“Persuasion Strategies”: New Volume of the Heidelberg Yearbooks

3 12 2008
15 authors from a wide range of subjects investigate persuasion strategies from antiquity to the present, in Europe, China and the US, in direct democracies and totalitarian regimes, in politics and law, literature, education, art, science etc.
“Persuasion Strategies” is the subject of the 52nd volume of the Heidelberg Yearbooks  
“Persuasion Strategies” is the subject of the 52nd volume of the Heidelberg Yearbooks, edited by Prof. Dr. Michael Wink and commissioned by the Society of Friends and the Rector of Heidelberg University. Fifteen authors from a wide range of subjects (philosophy, history, political science, sinology, ancient history, literary studies, musicology, law, psychology and biology) investigate various kinds of persuasion strategy from antiquity to the present, in Europe, China and USA, in direct democracies and totalitarian regimes, in politics and law, in literature, education, art and science, in interpersonal communication and (in one case) in the dealings between humans and demons.

“Persuasion strategies” are the conscious and intentional use of verbal and non-verbal resources to convince others to adopt certain attitudes, give their agreement or perform particular actions. Whether we are aware of it or not, we are constantly confronted with persuasion strategies, in advertising, politics or everyday communication. The present volume reflects the ubiquity of persuasion processes. The articles focus on the various affective and/or rational persuasion resources and their actual implementation and effect in various historical, political, cultural and legal contexts.

The first article by A. Kemmerling (philosophy) describes the way in which verbal resources can be used for the purposes of implicit misguidance, an extreme case of persuasion. Four essays home in on recent examples of persuasion strategies in very different political contexts: B. Lungstras (law) provides an enlightening survey of arguments used in the present-day debate on embryonic stem-cell research; B. Mittler (sinology) discusses how a parable told by Mao lives on in contemporary China and the various uses to which it is put; M . Berg (American history) focuses on the recent conflict in connection with reparation claims deriving from the history of slavery in the United States; and U. Wagschal (political science) inquires into the influence exerted by parties and other institutions on referenda in Swiss direct democracy.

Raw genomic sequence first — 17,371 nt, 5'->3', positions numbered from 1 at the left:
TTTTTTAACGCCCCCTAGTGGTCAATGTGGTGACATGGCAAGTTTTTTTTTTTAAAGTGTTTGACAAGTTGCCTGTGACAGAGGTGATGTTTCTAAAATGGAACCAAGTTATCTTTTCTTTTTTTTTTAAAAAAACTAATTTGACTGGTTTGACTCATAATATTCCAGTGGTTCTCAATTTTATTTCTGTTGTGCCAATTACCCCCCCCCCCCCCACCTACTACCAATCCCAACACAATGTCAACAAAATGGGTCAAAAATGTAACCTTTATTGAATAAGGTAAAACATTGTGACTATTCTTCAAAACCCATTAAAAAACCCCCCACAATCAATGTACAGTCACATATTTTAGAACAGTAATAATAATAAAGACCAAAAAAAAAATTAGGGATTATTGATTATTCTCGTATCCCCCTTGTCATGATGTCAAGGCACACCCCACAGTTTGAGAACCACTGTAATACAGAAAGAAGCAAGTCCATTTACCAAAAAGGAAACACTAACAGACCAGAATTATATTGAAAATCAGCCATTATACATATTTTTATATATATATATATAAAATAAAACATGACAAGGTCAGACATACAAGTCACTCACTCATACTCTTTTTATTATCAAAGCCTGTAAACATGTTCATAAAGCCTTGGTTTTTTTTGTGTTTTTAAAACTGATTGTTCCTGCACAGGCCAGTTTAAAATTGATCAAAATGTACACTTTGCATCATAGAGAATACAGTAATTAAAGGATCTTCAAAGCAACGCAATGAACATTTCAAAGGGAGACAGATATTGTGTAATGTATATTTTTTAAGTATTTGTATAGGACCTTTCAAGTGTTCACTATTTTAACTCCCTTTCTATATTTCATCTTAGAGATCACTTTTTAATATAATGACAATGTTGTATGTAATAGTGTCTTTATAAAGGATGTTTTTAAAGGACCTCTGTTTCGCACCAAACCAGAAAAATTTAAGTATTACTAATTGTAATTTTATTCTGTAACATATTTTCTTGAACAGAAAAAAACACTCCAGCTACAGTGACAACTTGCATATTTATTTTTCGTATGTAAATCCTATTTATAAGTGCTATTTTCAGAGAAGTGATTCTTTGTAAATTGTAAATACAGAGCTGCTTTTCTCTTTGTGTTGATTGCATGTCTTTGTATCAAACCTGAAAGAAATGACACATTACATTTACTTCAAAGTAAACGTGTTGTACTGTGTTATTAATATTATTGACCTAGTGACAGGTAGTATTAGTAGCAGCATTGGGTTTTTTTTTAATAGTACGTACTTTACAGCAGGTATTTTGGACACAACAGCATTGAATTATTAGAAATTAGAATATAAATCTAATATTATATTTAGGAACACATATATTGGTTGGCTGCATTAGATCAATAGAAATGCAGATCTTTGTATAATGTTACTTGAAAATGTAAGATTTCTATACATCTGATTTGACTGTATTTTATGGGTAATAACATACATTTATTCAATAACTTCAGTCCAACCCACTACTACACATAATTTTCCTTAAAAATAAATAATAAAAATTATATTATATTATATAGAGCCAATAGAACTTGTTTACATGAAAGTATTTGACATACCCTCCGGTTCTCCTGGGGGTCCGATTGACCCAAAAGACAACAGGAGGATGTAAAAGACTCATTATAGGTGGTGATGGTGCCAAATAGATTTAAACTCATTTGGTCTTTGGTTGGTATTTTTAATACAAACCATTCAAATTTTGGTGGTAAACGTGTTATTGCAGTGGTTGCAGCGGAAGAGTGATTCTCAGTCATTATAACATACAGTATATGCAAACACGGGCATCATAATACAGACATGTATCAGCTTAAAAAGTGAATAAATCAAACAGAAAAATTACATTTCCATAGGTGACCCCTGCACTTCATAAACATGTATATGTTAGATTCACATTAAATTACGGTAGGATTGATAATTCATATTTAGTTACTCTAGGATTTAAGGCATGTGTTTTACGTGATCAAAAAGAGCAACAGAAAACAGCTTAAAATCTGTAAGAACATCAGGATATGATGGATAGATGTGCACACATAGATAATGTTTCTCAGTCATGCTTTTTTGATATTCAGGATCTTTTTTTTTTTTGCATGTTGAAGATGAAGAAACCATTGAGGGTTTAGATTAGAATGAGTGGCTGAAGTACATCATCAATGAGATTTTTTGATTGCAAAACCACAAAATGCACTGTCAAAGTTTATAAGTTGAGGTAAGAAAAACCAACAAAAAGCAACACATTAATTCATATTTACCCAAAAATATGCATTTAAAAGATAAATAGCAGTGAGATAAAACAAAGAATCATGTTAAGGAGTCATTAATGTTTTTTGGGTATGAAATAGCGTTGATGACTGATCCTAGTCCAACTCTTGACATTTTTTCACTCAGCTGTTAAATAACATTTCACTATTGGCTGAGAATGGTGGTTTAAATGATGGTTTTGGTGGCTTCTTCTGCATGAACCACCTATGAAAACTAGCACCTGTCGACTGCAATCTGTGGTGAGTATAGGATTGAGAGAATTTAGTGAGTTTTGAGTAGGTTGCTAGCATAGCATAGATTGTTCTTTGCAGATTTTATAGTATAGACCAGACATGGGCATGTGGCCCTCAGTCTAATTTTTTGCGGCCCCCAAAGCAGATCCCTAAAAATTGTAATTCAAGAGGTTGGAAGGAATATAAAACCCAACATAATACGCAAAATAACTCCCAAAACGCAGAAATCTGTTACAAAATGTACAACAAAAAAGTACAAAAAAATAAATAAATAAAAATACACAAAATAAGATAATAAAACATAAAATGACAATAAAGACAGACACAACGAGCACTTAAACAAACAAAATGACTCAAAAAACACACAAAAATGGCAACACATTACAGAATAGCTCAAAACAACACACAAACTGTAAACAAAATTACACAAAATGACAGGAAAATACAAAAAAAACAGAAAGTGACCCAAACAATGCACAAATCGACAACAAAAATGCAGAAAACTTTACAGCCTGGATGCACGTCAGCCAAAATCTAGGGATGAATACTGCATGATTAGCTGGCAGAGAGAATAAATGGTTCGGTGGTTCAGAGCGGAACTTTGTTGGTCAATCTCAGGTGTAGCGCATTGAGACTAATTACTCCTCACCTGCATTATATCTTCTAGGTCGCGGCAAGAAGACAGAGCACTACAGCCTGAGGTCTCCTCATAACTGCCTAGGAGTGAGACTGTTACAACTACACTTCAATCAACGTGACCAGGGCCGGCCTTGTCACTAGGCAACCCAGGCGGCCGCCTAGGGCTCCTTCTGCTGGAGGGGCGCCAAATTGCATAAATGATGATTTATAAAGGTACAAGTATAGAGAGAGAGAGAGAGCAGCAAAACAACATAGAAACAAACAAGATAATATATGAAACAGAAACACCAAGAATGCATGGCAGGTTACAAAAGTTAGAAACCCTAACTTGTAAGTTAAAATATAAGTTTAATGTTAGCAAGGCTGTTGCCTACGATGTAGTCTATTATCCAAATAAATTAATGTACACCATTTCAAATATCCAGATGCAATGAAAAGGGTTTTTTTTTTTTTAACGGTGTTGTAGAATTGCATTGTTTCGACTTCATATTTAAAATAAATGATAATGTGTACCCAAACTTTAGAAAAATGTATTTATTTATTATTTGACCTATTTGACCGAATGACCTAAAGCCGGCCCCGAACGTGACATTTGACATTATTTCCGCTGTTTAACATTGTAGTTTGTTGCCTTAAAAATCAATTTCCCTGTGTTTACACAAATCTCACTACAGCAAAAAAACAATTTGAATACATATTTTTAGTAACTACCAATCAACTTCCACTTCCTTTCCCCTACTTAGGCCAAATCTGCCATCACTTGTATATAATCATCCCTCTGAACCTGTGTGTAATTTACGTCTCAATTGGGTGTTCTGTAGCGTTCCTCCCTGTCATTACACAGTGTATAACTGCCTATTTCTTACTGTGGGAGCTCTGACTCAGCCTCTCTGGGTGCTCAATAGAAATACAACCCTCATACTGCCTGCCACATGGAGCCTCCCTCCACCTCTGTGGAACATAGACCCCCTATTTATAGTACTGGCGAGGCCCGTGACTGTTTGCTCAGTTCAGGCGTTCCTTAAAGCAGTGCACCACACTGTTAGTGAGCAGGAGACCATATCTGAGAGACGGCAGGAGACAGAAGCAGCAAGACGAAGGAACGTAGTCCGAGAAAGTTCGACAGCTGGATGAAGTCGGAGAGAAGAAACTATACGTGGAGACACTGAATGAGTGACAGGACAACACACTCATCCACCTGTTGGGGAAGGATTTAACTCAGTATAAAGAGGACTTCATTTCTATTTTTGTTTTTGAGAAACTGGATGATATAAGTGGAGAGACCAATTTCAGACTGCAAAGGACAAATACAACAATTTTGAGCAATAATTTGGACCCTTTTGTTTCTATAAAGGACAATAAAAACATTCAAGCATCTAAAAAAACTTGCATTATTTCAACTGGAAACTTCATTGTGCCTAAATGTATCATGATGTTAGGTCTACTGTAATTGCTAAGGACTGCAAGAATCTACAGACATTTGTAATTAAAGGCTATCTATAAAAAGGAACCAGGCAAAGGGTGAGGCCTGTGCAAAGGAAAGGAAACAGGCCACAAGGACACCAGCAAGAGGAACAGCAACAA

Three articles examine the persuasive power of literature and art: with reference to poems by Gottfried Benn, C. Steinhoff (Germanic studies) indicates how argumentative patterns familiar from non-fiction texts can be transposed into a specifically lyric form; V. Nünning (English studies) focuses on narrative literature and offers an overview of narrative procedures serving the communication of values, norms and behavioural patterns; A. Kropp (Romance studies) analyses antique (mostly Latin) imprecations for the insights they provide on the persuasive resources human agents resort to in their dealings with gods and demons. In the framework of a study of court scenes in two oratorios, J. Hirschmann (musicology) investigates an unusual topic: the way in which composers use musical means to underscore the various persuasion strategies employed by figures engaged in a dispute.